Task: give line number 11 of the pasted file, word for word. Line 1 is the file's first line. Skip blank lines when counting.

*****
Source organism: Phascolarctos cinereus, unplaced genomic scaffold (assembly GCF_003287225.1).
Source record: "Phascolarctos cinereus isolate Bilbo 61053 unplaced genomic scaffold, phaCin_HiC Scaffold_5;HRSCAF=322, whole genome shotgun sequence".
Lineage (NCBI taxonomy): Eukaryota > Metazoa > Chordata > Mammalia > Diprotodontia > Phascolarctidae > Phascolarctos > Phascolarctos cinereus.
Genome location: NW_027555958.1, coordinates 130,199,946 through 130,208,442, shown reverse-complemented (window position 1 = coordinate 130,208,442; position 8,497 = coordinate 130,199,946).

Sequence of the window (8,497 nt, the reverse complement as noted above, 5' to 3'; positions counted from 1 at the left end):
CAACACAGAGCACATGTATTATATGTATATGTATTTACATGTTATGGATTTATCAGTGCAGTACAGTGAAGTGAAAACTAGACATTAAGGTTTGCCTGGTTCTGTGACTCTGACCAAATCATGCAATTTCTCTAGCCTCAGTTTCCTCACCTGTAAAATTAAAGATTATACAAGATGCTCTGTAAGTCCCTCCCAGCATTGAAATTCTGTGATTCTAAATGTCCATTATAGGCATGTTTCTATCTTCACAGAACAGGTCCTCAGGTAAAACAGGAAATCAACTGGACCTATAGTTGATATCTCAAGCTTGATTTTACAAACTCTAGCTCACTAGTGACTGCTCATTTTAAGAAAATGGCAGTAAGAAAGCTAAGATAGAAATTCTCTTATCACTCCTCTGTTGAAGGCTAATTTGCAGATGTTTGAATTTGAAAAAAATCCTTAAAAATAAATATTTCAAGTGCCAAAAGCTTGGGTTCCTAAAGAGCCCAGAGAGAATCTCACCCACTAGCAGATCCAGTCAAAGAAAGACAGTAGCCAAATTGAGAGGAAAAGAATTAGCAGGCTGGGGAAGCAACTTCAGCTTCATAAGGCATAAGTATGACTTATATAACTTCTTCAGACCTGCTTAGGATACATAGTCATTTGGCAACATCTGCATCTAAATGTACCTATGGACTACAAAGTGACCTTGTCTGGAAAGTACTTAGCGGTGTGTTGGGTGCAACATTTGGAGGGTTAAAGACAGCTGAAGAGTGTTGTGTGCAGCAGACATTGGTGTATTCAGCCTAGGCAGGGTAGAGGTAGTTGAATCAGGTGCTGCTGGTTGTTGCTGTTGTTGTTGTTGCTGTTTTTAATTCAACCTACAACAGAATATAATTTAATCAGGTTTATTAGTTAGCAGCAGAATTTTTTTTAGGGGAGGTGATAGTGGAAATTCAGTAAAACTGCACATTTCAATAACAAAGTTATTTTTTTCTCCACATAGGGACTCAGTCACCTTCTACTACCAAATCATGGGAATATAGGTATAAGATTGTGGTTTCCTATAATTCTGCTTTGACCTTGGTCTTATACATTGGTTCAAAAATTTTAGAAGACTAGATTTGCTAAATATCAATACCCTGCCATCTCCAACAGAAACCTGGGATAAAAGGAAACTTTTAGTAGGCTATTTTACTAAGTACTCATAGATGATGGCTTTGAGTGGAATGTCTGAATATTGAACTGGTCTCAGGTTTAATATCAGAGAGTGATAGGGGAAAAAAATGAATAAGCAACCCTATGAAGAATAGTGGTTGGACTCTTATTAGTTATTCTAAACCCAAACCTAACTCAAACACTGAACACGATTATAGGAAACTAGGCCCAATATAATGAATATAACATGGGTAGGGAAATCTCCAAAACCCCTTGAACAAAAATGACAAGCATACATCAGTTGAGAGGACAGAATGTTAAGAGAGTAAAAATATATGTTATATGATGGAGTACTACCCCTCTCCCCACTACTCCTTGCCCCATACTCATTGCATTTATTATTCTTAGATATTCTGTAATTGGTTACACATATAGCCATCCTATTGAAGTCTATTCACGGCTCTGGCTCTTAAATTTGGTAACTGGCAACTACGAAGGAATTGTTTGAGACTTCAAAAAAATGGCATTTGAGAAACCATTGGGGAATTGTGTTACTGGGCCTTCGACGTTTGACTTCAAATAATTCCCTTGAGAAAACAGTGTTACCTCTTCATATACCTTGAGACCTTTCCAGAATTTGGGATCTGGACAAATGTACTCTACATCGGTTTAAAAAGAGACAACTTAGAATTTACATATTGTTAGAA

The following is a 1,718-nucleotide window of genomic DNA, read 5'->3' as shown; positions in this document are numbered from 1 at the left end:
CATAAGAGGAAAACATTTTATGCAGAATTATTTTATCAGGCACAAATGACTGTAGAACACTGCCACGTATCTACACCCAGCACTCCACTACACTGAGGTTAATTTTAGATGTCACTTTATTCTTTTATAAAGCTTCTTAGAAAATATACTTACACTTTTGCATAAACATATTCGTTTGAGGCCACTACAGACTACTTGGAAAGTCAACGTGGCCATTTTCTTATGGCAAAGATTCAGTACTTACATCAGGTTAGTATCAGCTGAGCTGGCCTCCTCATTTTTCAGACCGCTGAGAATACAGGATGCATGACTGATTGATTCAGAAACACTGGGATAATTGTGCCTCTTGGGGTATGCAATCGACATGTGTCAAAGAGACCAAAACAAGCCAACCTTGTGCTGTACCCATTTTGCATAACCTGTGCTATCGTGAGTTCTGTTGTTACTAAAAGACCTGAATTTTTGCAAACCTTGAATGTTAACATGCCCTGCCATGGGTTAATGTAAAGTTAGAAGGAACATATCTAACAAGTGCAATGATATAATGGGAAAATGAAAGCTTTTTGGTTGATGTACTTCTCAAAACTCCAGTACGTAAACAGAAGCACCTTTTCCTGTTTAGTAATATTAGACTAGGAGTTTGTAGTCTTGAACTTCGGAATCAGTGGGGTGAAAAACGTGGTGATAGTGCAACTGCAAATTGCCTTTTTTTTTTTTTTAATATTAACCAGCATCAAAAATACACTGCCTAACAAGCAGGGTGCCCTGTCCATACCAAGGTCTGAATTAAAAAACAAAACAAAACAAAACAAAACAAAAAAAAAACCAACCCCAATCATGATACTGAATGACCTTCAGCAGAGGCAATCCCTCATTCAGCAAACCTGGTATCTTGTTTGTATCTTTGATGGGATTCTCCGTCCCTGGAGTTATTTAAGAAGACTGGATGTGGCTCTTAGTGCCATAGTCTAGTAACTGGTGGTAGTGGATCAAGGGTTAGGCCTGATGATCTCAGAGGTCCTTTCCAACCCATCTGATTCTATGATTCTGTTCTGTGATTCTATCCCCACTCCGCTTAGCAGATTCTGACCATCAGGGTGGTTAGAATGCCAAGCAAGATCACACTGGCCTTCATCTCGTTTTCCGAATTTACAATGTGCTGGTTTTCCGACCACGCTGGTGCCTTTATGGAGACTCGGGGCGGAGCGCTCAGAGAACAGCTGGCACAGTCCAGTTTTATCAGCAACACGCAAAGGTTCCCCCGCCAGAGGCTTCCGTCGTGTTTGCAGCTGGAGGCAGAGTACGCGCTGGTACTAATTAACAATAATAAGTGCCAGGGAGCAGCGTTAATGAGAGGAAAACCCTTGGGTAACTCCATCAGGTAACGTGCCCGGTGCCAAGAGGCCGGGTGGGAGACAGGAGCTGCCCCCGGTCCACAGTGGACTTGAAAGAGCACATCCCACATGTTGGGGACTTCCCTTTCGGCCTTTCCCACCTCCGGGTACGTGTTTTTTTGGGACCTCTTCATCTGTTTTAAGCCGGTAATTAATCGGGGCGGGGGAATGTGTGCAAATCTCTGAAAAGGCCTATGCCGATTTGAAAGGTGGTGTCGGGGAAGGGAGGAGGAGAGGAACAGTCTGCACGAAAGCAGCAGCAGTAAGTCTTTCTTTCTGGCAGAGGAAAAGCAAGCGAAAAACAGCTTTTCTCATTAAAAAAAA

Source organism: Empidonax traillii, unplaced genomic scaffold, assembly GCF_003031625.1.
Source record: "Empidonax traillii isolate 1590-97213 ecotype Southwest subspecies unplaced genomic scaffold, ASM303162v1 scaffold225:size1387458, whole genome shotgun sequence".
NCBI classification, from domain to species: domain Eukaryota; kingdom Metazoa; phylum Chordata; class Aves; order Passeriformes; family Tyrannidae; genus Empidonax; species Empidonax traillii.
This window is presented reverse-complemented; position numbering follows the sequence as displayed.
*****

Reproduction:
NCBI classification, from domain to species: domain Eukaryota; kingdom Metazoa; phylum Chordata; class Aves; order Passeriformes; family Tyrannidae; genus Empidonax; species Empidonax traillii.